But not quite as I expected.

Oceanside week-end 10-12 122I stepped into a kind of portal wherein I discovered anew that time disappears and daily living is malleable, even undefined. Where my  body took a journey and I learned patience. There was no structure that was requisite, one upon which important matters were dependent. And furthermore, the open-ended days and nights were inhabited by only myself. Nothing I did or did not do significantly impacted my immediate environment. Nothing I said or did not say made any impression on others in my abode. This struck me as both humbling and provocative. As an addictions and mental health counselor, I am used to addressing rooms full of people, as well as being attentive to individuals with trenchant pain. I am accustomed to being routinely, acutely aware of my behavior and others’.

All this ceased to matter.

First off, not having to arise at 6:30 a.m. to go to a job, I found myself glancing at the clock: 5:30, back to sleep; 6:55, (mild panic) okay, back to sleep. And so on, until at around eight in the morning I might start to embrace consciousness more willingly. But even then, it turns out one can continue to delve deep into the rabbit hole of sleep and have eccentric, vivid dreams that stream rapidly. Without the need to jump up and prepare for a day out in the world, I’d partly awaken, then grab the tail end of the last dream and join the theatre of the absurd again. I can’t say they’re all worth noting or pleasant, but I found myself choosing to readily observe and participate in them. They provided ideas for stories and rumination.

Thus, it might be after nine before I arose. Guilt briefly crept in; my sense of duty is strong. But duty to what? After a shower I read meditation books, caught up on a few pages of each magazine piled on the dining room table, looked at my list. I glanced at the clock, then looked away. I could do whatever I wanted, and despite this feeling like a mandate rather than freedom the first few days, I did not wear my watch nor pay attention to how low or high the sun was, how little or much time I had left.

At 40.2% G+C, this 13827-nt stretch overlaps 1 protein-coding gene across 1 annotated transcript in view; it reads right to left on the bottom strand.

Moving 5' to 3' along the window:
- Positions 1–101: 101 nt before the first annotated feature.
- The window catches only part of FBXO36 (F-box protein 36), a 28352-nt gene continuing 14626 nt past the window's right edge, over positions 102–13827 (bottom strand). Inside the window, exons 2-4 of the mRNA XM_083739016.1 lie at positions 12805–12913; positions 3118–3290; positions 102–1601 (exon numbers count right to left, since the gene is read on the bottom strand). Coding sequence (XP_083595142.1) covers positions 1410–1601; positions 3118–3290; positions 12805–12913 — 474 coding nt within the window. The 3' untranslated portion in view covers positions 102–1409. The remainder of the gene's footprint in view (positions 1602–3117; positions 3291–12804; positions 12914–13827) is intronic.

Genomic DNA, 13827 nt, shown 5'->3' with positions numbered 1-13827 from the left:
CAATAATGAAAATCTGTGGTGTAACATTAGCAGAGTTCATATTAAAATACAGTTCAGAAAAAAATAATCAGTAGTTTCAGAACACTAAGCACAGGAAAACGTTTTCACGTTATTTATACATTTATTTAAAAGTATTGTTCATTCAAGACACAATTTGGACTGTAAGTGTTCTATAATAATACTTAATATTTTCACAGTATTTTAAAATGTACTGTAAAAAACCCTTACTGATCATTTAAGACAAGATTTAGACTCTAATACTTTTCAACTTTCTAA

I wrote. I wrote until my eyes no longer could focus on the new twenty inch computer monitor. I wrote until I had nothing interesting to say–sometimes that took an afternoon, sometimes until a small mug of tea was consumed. But I was letting words guide me and helping them rearrange themselves. Characters advised me readily on their roles in my current short story as I moved around the apartment, checking the one healthy plant I have, folding laundry. I revised paragraphs while I walked outdoors in the frigid afternoons, in misting or pelting rain, in the pallid light of mornings. I recorded poems on my phone, took photos as I skirted the neighborhoods. Late at night: reading, jotting ideas, watching a candle burn low.